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Christmas in Norway: An Intriguing Trifecta of Angels, Trolls and Gnomes


The streets of Oslo, Norway lit up for the Christmas season. (photo by Benny777)

What type of country mixes celebrations of saints with deeply held suspicions about the presence of dwarfs – a country that is rightfully proud of its rich forests of Christmas trees but warns families to scan the countryside first for trolls?

The type of country whose eclectic Christmas traditions have been influenced by myriad cultural and historical events. So believe what you will, rebuke what you don’t, but come December 13 – the official start of the Christmas season – it’s time to wish everyone in Norway “Glædelig Jul,” which is Norwegian for “Merry Christmas.”

The celebration is relatively new in this country, which lies on the Scandinavian Peninsula, near the Arctic Circle. It was expedited by the arrival of Christianity in about 1100, with most residents eventually joining the Evangelical Lutheran Church. It remains the official church of Norway among a population of nearly 5 million, although many Roman Catholics also influence events during Christmas in Norway.

Like some of their European counterparts, Norwegians celebrate St. Lucia Day on December 13, when tradition holds that the youngest daughter in the family should awake at dawn, don a white robe, red sash and a crown of evergreens and serve her family sweet Lucia buns and coffee. In this way, she honors the memory of St. Lucia, who was killed in the fourth century for secretly bringing food and water to the Christians hiding in Rome.

Similar processions are played out at Norwegian schools and churches, with little boys wearing white shirts and pointed hats. Many people consider Lucia to be an angel, but the tradition also represents a quest for the return of the sun, since her name, in Latin, means “light.”

And Norway, which is very close to the North Pole, is often shrouded in darkness. In fact, the northern portion of the country is called “the land of the midnight sun” because from the end of November to the end of January, the sun does not rise. In the earliest days, Christmas in Norway was merely a festival marking the transition from winter to spring, with many people toasting the pagan Scandinavian gods with juleol (beer).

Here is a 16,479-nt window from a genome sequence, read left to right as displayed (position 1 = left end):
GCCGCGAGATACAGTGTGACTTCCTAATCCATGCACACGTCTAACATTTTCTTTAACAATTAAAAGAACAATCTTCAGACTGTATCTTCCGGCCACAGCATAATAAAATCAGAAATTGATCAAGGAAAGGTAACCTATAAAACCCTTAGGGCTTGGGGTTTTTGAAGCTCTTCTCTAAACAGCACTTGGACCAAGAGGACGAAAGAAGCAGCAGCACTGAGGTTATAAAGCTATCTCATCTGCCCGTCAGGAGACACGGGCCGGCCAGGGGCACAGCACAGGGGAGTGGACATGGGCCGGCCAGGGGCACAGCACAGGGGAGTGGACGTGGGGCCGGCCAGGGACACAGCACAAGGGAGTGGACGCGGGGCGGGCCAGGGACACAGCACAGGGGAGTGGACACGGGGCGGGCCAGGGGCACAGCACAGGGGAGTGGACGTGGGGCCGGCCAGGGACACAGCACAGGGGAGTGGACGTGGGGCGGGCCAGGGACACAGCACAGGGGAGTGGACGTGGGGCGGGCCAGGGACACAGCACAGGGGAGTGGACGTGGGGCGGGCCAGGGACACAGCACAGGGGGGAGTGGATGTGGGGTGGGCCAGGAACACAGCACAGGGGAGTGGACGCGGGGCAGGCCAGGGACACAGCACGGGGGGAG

Through the years, one Norwegian tradition has remained largely intact: many families still light a candle every night from Christmas Eve to New Year's Day. But it’s doubtful that a mere candle will scare away the trolls that many Norwegians believe roam the land between St. Lucia Day and Christmas. As they emerge from their caves, trolls are feared for their ferocity, but two-headed trolls are thought to be surprisingly friendly by comparison.

With any luck, Norwegian homes and farms are protected by gnomes. But there’s a proviso: children must leave their protector a bowl of porridge somewhere outdoors during Christmastime to placate him so that he keeps the peace.

Christmas in Norway: Teeming with Spruce and Pine Christmas Trees

Chances are, the children rarely forget, for families in Norway are fond of the outdoors and prefer to chop down their own Christmas trees. Norway is the most mountainous country in Europe, and with its vast forests of spruce and pine trees, it also features more Christmas trees than any other country in the world.

The Kingdom of Norway, as it is officially known, continues to share this source of national pride with the United Kingdom as a gesture of thanks for the country’s stalwart support during World War II. Every year, Norway ships a towering tree to England, where it stands in grandeur in Trafalgar Square in the middle of London. The annual tree-lighting ceremony there often draws hundreds of spectators who bask in the spirit of festivity and goodwill, from one kingdom to another.